Representative Image
Representative image.

Kingdom: Plantae Rank: Genus Parent: Orchidaceae Status: Valid

Morphological Description

Diagnosis: Plants of Vanilla are the only true orchid lianas (vines) in the flora. The succulent plants sparsely root at the nodes. Typically ascending stems of Vanilla grow up a support without flowering and only flower on descending segments that are suspended from the canopy. Flowering appears to be combined function of a hormone shift based on orientation and brighter light conditions. All species produce short, fleshy-succulent, congested racemes that produce the flowers singly in succession or just a few at one time. The individual flowers are short-lived and in most species last a single day.

Vegetative Morphology

Habit: Hemiepiphytic succulent lianas rooting at the nodes.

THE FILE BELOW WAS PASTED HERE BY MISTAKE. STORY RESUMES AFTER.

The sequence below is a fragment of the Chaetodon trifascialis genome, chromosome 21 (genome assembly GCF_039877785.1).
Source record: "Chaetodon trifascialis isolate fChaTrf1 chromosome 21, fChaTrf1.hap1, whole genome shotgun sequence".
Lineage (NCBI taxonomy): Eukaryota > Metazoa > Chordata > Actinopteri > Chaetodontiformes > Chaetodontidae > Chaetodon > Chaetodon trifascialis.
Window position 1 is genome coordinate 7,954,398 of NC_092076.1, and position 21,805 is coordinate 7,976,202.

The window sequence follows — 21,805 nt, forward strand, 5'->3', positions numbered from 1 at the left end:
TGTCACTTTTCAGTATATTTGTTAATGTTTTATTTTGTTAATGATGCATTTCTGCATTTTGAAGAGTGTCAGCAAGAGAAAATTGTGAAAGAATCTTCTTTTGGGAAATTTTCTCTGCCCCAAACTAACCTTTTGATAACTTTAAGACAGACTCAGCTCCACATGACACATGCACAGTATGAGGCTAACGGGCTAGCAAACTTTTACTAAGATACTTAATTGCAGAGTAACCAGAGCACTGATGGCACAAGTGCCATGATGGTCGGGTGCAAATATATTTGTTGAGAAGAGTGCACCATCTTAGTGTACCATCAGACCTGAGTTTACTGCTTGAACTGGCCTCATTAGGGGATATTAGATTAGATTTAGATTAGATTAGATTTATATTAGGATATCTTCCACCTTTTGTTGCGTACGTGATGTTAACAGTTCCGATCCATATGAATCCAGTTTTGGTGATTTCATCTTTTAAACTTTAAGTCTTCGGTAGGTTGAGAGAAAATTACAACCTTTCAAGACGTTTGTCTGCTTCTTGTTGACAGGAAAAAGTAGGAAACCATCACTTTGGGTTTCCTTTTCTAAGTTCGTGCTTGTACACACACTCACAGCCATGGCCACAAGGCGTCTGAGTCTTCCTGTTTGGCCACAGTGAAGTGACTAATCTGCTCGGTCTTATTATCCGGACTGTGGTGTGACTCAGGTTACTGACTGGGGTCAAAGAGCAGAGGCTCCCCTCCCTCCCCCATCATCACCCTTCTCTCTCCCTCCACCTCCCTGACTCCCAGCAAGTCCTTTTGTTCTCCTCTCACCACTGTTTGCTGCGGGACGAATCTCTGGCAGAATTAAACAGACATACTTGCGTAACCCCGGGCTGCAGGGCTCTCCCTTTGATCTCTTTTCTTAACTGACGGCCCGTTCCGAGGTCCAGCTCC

Leaves: Leaves linear to broadly ovate, sessile, sometimes absent.

Reproductive Morphology

Inflorescence: Inflorescences axillary racemes, two-ranked or spiral.

Flowers: Flowers showy, ephemeral, fragrant, usually sequentially produced over long periods of time. Sepals and petals free, spreading. usually subsimilar, subequal. Lip unlobed or three-lobed, tubular, +/- callus keels, scales or tricvhomes in various combinations. Column elongate, bent below the apex; pollinia not distinctly divided, soft and paste-like.

Fruit: Fruits fleshy, indehiscent.

Seeds: Tiny, many per fruit.


Notes: Vanilla species are rarely encountered in flower in the wild. When plants are found in flower every effort should be made to take photographs of the flowers including the lip ornamentation. In addition, because the short-lived flowers tend to degrade before drying for traditional herbarium specimens, at least one flower per collection should be preserved in alcohol if practical.